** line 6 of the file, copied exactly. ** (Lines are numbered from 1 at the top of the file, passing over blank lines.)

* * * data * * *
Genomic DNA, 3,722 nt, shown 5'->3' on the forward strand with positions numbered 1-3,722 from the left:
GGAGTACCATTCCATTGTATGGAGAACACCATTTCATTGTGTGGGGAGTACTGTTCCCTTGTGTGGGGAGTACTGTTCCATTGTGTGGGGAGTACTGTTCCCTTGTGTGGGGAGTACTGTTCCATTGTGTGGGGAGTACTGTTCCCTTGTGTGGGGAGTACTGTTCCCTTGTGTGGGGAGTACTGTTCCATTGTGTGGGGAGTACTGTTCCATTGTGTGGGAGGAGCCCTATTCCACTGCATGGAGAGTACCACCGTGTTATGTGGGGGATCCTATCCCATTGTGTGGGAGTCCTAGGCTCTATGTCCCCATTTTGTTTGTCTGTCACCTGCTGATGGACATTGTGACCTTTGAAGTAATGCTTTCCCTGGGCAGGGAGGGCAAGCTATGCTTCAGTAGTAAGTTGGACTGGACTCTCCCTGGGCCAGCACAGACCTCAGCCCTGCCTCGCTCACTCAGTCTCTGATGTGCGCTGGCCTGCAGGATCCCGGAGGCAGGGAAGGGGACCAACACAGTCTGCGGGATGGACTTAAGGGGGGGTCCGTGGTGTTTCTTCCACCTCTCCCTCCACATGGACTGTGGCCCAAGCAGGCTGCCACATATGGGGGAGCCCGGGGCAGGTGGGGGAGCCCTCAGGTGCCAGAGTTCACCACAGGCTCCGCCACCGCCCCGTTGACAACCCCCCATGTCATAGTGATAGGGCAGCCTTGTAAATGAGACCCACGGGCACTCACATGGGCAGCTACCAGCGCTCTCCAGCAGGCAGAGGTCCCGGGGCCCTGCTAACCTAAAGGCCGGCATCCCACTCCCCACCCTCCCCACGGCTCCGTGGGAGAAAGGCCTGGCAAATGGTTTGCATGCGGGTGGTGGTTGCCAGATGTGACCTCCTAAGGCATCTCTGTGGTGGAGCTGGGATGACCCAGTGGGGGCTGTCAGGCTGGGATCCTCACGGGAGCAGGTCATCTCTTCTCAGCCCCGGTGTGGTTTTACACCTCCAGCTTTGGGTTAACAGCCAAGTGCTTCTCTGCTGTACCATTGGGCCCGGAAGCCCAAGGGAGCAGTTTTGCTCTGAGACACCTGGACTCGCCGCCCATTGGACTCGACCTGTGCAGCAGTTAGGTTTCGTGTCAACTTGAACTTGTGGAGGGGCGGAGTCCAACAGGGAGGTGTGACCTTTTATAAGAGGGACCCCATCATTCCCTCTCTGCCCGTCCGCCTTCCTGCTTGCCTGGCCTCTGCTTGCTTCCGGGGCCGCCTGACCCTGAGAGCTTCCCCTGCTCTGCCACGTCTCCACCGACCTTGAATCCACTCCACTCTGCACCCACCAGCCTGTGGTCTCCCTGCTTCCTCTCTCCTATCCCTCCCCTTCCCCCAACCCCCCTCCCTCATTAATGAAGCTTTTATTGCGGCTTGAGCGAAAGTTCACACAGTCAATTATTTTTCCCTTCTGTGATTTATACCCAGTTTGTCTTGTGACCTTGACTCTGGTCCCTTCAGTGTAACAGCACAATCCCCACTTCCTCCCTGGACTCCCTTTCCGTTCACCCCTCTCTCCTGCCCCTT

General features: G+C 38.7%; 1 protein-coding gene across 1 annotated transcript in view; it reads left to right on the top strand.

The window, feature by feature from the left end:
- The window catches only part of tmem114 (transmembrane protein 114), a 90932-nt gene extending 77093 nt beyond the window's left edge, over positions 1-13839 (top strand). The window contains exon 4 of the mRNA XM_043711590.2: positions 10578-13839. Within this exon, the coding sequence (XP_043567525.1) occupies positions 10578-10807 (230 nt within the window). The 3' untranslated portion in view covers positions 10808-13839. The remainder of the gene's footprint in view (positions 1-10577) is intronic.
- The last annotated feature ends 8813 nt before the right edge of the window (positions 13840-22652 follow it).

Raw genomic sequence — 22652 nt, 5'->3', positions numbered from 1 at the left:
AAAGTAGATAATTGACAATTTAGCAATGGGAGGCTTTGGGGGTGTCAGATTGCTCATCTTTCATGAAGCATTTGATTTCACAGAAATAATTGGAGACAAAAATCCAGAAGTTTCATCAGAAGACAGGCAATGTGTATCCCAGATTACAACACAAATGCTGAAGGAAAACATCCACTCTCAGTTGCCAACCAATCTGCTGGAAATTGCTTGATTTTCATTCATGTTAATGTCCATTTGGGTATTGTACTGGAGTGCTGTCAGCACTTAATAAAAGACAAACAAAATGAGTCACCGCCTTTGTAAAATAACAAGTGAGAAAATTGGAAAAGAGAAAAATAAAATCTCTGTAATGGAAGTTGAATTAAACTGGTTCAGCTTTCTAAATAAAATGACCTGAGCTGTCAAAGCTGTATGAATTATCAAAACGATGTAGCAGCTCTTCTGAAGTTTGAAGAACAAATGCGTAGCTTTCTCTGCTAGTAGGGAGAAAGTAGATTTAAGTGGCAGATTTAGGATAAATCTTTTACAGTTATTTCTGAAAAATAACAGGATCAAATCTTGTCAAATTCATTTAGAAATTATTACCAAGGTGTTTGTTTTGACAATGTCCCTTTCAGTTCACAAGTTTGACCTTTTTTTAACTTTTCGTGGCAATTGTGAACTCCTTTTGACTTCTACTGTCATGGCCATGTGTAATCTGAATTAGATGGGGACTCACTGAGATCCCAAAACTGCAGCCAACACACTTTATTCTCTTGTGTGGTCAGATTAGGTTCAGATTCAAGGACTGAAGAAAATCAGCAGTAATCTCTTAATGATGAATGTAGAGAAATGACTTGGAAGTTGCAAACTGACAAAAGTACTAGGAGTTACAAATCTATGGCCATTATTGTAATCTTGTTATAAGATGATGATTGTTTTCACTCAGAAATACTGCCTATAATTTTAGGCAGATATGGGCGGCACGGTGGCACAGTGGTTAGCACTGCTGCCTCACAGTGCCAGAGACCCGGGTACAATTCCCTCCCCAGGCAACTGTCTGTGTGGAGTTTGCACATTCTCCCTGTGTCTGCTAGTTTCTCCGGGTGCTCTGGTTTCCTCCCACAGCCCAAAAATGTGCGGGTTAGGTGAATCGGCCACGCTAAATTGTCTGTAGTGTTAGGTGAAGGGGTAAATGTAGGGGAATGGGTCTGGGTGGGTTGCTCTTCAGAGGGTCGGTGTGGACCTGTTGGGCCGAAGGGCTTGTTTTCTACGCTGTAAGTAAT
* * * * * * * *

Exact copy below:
- The last annotated feature ends 8813 nt before the right edge of the window (positions 13840-22652 follow it).